I have five invitations to provide for a decadent dinner party hosted by yours truly. Limits of time, space, money, and death are no object. Who do I invite?
At first glance, this seems like an easy answer: just invite whoever you want to meet. But that’s not how a dinner party works. At a dinner party you want to invite the correct mix of people so that no one will dominate the conversation, no one will get left to the sidelines, and, even more importantly to consider when dealing with historical figures, no one will murder (or threaten to murder) the other party guests because of a mistaken dishonor. Nothing kills a party quite like homicide, after all.
The first person I would invite would be either Dawn or Ghostwheel (probably erring on the side of Ghost due to my choices for the rest of the party). Never underestimate the benefit of having someone you know and love to be automatically on your side for whatever conversation happens at the dinner table.
The second invite would go to Winston Churchill. Kind of a random choice, but thinking through people who would make great conversationalists, you have to admit that the silver-tongued Prime Minister would be a good choice. Add to that his sense of humor, and I’m sure all the dinner guests would be brought to tears of laughter at some point.
My third guest would be Jane Austen. Not only do I think she would have some interesting things to say about the proto-feminist movement in Western society, but I think she’d be able to play the room just as well (if not better) than Mr. Churchill. Also, she might be amused that a Prime Minister had the same surname as the not-so-reputable Frank Churchill from her novel Emma.
I would send the fourth invite to someone a little more recent than the novelist. Ellen DeGeneres would be a fantastic person to invite to ensure that the conversation keeps going instead of getting lost in mires of heavy material. I know I said that Churchill and Austen would do a good job with bringing humor and balance to the conversation, but Ellen would be able to do so at a much better level while still delivering pithy punchlines about current events. (And I have no doubt she would be able to school Austen and Churchill about modern affairs, which is something I would LOVE to witness!)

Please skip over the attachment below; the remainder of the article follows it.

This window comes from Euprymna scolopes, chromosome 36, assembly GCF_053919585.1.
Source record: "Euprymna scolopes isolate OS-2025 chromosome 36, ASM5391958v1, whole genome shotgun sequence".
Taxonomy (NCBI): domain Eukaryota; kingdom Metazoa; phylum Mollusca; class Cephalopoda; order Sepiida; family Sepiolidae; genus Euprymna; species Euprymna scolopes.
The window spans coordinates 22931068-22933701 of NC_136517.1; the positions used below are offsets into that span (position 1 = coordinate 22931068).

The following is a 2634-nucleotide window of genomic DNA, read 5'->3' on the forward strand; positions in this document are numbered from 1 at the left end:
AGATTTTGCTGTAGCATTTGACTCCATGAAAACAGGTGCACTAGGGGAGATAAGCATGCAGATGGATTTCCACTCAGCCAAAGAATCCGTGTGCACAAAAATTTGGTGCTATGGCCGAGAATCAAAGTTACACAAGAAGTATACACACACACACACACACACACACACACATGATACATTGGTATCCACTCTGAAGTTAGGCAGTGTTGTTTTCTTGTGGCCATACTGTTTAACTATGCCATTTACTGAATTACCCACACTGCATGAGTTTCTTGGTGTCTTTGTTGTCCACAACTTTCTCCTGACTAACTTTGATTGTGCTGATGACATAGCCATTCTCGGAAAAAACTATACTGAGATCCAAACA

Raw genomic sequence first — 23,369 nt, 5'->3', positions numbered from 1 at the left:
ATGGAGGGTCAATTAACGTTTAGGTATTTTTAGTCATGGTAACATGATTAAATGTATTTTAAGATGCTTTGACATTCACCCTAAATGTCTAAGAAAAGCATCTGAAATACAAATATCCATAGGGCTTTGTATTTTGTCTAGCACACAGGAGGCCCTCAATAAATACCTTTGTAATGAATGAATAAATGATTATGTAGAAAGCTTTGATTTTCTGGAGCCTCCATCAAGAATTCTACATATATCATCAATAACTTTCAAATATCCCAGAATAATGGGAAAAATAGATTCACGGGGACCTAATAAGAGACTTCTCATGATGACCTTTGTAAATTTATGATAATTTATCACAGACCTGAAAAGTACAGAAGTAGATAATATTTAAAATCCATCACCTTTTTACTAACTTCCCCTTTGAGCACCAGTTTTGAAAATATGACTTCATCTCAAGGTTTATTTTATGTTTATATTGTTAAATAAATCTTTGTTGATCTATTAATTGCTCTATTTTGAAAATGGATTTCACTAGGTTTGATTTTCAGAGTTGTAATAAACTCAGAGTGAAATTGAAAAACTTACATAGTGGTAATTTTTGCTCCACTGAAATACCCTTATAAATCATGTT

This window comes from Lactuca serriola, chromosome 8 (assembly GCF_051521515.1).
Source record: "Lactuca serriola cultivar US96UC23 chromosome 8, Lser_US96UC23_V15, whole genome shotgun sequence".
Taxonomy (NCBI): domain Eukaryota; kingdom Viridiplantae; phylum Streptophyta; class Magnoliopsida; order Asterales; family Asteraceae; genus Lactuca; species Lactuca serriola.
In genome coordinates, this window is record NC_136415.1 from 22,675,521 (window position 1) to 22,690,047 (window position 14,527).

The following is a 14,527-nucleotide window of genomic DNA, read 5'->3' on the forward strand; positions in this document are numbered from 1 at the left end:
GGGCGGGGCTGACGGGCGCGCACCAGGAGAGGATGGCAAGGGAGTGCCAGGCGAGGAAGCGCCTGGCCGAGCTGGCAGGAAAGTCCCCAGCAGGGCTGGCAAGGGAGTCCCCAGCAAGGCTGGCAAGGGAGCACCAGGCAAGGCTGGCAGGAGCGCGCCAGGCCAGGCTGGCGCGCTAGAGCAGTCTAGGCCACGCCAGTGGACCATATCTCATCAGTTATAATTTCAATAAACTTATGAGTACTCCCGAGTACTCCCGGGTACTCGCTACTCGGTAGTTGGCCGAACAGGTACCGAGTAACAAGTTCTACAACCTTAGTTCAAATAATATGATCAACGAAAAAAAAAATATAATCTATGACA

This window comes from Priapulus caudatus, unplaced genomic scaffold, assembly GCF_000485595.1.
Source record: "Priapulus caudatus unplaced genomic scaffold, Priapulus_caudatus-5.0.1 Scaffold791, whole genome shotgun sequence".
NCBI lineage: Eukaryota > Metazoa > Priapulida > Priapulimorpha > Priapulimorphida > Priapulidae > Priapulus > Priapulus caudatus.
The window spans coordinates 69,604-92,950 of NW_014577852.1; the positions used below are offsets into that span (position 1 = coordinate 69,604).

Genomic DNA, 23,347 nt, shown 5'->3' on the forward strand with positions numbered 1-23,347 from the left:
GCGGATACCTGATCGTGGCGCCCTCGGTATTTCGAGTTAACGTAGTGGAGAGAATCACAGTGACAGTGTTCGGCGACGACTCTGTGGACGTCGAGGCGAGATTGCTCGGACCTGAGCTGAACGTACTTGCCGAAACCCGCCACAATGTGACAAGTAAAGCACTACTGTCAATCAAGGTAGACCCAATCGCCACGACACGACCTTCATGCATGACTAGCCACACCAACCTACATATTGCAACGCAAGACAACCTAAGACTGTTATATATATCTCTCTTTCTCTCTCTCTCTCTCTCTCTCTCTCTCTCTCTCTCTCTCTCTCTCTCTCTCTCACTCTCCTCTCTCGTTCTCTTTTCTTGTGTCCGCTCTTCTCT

The final invite would be given to someone that I would just love to meet and hear more about her life from herself, rather than from a book, and someone who I think everyone at my dinner party would hold in slight awe. Grace Kelly was known as actually Hollywood royalty as she married the Prince of Monaco. She worked on films with legendary directors such as Alfred Hitchcock, starred alongside great actors such as Jimmy Stewart and Cary Grant, won an Academy Award for Best Actress and three Golden Globes. She also received foreign honors from no less than ten countries for various works. She would have a lot to say about domestic and foreign affairs, be gracious and elegant with it, and provide insight to the glamour of Hollywood’s Golden Age. How would she not be a hit?
Just imagine that dinner party! I would certainly have the time of my life!